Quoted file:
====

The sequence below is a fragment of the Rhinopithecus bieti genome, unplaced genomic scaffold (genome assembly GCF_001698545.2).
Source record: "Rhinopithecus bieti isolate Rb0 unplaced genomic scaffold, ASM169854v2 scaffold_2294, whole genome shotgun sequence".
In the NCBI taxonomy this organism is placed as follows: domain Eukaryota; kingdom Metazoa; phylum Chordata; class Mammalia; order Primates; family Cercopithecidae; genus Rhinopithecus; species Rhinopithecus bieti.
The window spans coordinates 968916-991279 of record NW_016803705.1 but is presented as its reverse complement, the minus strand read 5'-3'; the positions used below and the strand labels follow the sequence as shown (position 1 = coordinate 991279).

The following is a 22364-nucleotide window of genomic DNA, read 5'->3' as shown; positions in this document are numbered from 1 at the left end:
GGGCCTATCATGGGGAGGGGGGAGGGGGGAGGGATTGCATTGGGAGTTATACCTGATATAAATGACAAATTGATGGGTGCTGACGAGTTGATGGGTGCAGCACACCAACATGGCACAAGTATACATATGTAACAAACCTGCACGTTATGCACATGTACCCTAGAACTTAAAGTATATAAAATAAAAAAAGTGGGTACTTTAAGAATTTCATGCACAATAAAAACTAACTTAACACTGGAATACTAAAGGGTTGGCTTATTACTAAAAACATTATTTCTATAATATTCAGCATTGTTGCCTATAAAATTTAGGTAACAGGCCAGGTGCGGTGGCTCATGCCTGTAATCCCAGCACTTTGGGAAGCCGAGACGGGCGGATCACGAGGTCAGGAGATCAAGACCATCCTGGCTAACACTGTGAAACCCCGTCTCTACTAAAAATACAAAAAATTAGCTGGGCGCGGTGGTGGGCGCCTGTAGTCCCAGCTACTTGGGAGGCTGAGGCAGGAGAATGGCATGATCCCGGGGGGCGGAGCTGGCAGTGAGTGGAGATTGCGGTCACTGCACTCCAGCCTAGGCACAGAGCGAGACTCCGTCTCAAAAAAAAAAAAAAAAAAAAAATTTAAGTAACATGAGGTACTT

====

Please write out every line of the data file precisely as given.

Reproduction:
The sequence below is a fragment of the Rhinopithecus bieti genome, unplaced genomic scaffold (genome assembly GCF_001698545.2).
Source record: "Rhinopithecus bieti isolate Rb0 unplaced genomic scaffold, ASM169854v2 scaffold_2294, whole genome shotgun sequence".
In the NCBI taxonomy this organism is placed as follows: domain Eukaryota; kingdom Metazoa; phylum Chordata; class Mammalia; order Primates; family Cercopithecidae; genus Rhinopithecus; species Rhinopithecus bieti.
The window spans coordinates 968916-991279 of record NW_016803705.1 but is presented as its reverse complement, the minus strand read 5'-3'; the positions used below and the strand labels follow the sequence as shown (position 1 = coordinate 991279).

The following is a 22364-nucleotide window of genomic DNA, read 5'->3' as shown; positions in this document are numbered from 1 at the left end:
GGGCCTATCATGGGGAGGGGGGAGGGGGGAGGGATTGCATTGGGAGTTATACCTGATATAAATGACAAATTGATGGGTGCTGACGAGTTGATGGGTGCAGCACACCAACATGGCACAAGTATACATATGTAACAAACCTGCACGTTATGCACATGTACCCTAGAACTTAAAGTATATAAAATAAAAAAAGTGGGTACTTTAAGAATTTCATGCACAATAAAAACTAACTTAACACTGGAATACTAAAGGGTTGGCTTATTACTAAAAACATTATTTCTATAATATTCAGCATTGTTGCCTATAAAATTTAGGTAACAGGCCAGGTGCGGTGGCTCATGCCTGTAATCCCAGCACTTTGGGAAGCCGAGACGGGCGGATCACGAGGTCAGGAGATCAAGACCATCCTGGCTAACACTGTGAAACCCCGTCTCTACTAAAAATACAAAAAATTAGCTGGGCGCGGTGGTGGGCGCCTGTAGTCCCAGCTACTTGGGAGGCTGAGGCAGGAGAATGGCATGATCCCGGGGGGCGGAGCTGGCAGTGAGTGGAGATTGCGGTCACTGCACTCCAGCCTAGGCACAGAGCGAGACTCCGTCTCAAAAAAAAAAAAAAAAAAAAAATTTAAGTAACATGAGGTACTT